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Luxury brands look to China market amid crisis

BEIJING -- Clutching a fistful of shopping bags from designers Vivienne Westwood, Dior and Alexander McQueen, 29-year-old Zhao Bing prowled an upscale department store.

"Is there a financial crisis in China? I don't think it has affected my life very much," said Zhao, who spent 7,000 yuan (US$1,000) in 90 minutes at Lane Crawford in Beijing's financial district on what she said was a twice-monthly shopping spree last week. "I still buy those big brands, anyone you could think of."

Some well-heeled Chinese shoppers like Zhao, a film technician who gets an allowance from her parents on top of her salary, are spending freely during the global economic crisis. High-end designers and luxury retailers that thrive on such extravagance are looking to them to drive sales as demand in other countries collapses.

China's 6 billion euro (US$8 billion) luxury market accounts for just 3 percent of global sales, but China and Brazil are projected to be the two fastest-growing luxury markets for the five years through 2012, according to consulting firm Bain & Co.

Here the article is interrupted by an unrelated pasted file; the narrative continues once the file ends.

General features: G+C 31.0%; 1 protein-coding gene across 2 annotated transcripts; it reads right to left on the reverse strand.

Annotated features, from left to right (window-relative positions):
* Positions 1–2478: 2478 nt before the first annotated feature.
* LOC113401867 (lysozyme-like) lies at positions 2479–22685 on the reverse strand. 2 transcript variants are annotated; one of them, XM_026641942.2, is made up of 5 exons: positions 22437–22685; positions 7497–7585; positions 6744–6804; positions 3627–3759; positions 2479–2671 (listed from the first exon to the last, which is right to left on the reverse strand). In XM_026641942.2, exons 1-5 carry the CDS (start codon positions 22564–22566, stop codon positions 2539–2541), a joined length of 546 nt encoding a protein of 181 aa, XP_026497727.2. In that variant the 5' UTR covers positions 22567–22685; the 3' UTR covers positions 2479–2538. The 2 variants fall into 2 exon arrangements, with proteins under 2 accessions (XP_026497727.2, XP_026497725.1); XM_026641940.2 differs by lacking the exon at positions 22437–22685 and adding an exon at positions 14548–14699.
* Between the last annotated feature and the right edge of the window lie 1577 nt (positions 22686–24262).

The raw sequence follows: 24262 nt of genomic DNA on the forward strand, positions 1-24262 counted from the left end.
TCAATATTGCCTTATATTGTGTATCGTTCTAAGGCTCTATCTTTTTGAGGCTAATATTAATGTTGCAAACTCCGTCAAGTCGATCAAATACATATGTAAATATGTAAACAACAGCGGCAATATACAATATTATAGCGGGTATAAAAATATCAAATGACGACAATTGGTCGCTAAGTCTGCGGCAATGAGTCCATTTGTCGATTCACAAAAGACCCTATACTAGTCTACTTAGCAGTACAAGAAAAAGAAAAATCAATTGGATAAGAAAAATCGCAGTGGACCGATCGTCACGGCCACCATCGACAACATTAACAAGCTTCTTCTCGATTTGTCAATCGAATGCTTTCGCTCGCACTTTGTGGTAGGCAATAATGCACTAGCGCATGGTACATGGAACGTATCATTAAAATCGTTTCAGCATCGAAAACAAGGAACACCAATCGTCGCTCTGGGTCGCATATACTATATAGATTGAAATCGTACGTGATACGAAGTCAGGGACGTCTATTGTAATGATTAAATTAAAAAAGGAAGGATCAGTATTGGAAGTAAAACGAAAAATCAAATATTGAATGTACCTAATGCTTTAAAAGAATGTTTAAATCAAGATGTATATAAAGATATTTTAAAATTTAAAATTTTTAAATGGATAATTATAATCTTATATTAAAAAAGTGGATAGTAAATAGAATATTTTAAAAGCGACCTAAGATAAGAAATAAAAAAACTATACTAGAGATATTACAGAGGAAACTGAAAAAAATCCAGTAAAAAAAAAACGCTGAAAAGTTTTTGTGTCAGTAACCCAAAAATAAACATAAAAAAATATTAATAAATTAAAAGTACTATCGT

China's sales of designer clothing, jewelry and other goods will climb 7 percent this year while the industry's worldwide revenue could fall 10 percent, Bain & Co. forecast. Last year, luxury sales in China surged 25 percent while global growth was zero.

Just as more mainstream brands like Starbucks Corp. and Yum Brands Inc.'s KFC are expanding fast in China, higher-end brands such as Salvatore Ferragamo and Gucci are adding stores here while other retailers have postponed or limited expansion in listless U.S., European and Japanese markets.

"The China market is growing fast. Beside the global downturn which affects every country, China is quite stable," Michele Norsa, chief executive of Salvatore Ferragamo SpA, said in an e-mail response to questions. "Definitively, we are optimistic."

Ferragamo plans to add seven to eight China stores this year, with further expansion in 2010, according to Norsa.

Gucci Group, part of France's PPR SA, plans to open a flagship store in Shanghai in May after adding three new locations in January. It says its sales in China soared 42 percent last year compared with 2007, 10 times its global growth rate of 4.2 percent. Gucci said China currently represents one of its most dynamic areas of retail growth. Greater China including Hong Kong and Macau accounted for 14.3 percent of Gucci's sales last year.

France's Domaines Barons de Rothschild, producer of Chateau Lafite wine, is developing a vineyard in the eastern province of Shandong to serve growing local demand.

China's luxury shoppers are strikingly young, many of them self-employed or part of a growing professional class. According to consulting firm McKinsey & Co., 80 percent are under 45, compared with 30 percent of luxury shoppers in the United States and 19 percent in Japan.

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